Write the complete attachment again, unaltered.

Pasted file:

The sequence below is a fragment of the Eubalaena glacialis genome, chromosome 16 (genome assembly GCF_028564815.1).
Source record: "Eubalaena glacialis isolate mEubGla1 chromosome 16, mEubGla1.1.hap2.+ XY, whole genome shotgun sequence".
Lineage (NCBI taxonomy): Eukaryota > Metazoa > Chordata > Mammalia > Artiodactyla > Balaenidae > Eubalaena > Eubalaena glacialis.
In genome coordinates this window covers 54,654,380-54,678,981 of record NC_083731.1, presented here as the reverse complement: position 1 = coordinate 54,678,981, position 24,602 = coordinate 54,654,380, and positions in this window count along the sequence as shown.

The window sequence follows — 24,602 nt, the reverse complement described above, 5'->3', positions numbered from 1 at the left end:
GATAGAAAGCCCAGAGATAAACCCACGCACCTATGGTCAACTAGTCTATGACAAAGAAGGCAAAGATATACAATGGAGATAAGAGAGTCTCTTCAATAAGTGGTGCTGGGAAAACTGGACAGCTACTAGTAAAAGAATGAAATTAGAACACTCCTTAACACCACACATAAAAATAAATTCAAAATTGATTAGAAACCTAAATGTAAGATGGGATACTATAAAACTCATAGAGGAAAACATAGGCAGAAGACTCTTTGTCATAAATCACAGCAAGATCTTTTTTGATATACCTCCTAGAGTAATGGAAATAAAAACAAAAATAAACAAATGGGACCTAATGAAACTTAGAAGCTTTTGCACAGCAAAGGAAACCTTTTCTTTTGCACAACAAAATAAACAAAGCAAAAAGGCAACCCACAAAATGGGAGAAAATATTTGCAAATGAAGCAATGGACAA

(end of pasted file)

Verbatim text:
The sequence below is a fragment of the Eubalaena glacialis genome, chromosome 16 (genome assembly GCF_028564815.1).
Source record: "Eubalaena glacialis isolate mEubGla1 chromosome 16, mEubGla1.1.hap2.+ XY, whole genome shotgun sequence".
Lineage (NCBI taxonomy): Eukaryota > Metazoa > Chordata > Mammalia > Artiodactyla > Balaenidae > Eubalaena > Eubalaena glacialis.
In genome coordinates this window covers 54,654,380-54,678,981 of record NC_083731.1, presented here as the reverse complement: position 1 = coordinate 54,678,981, position 24,602 = coordinate 54,654,380, and positions in this window count along the sequence as shown.

The window sequence follows — 24,602 nt, the reverse complement described above, 5'->3', positions numbered from 1 at the left end:
GATAGAAAGCCCAGAGATAAACCCACGCACCTATGGTCAACTAGTCTATGACAAAGAAGGCAAAGATATACAATGGAGATAAGAGAGTCTCTTCAATAAGTGGTGCTGGGAAAACTGGACAGCTACTAGTAAAAGAATGAAATTAGAACACTCCTTAACACCACACATAAAAATAAATTCAAAATTGATTAGAAACCTAAATGTAAGATGGGATACTATAAAACTCATAGAGGAAAACATAGGCAGAAGACTCTTTGTCATAAATCACAGCAAGATCTTTTTTGATATACCTCCTAGAGTAATGGAAATAAAAACAAAAATAAACAAATGGGACCTAATGAAACTTAGAAGCTTTTGCACAGCAAAGGAAACCTTTTCTTTTGCACAACAAAATAAACAAAGCAAAAAGGCAACCCACAAAATGGGAGAAAATATTTGCAAATGAAGCAATGGACAA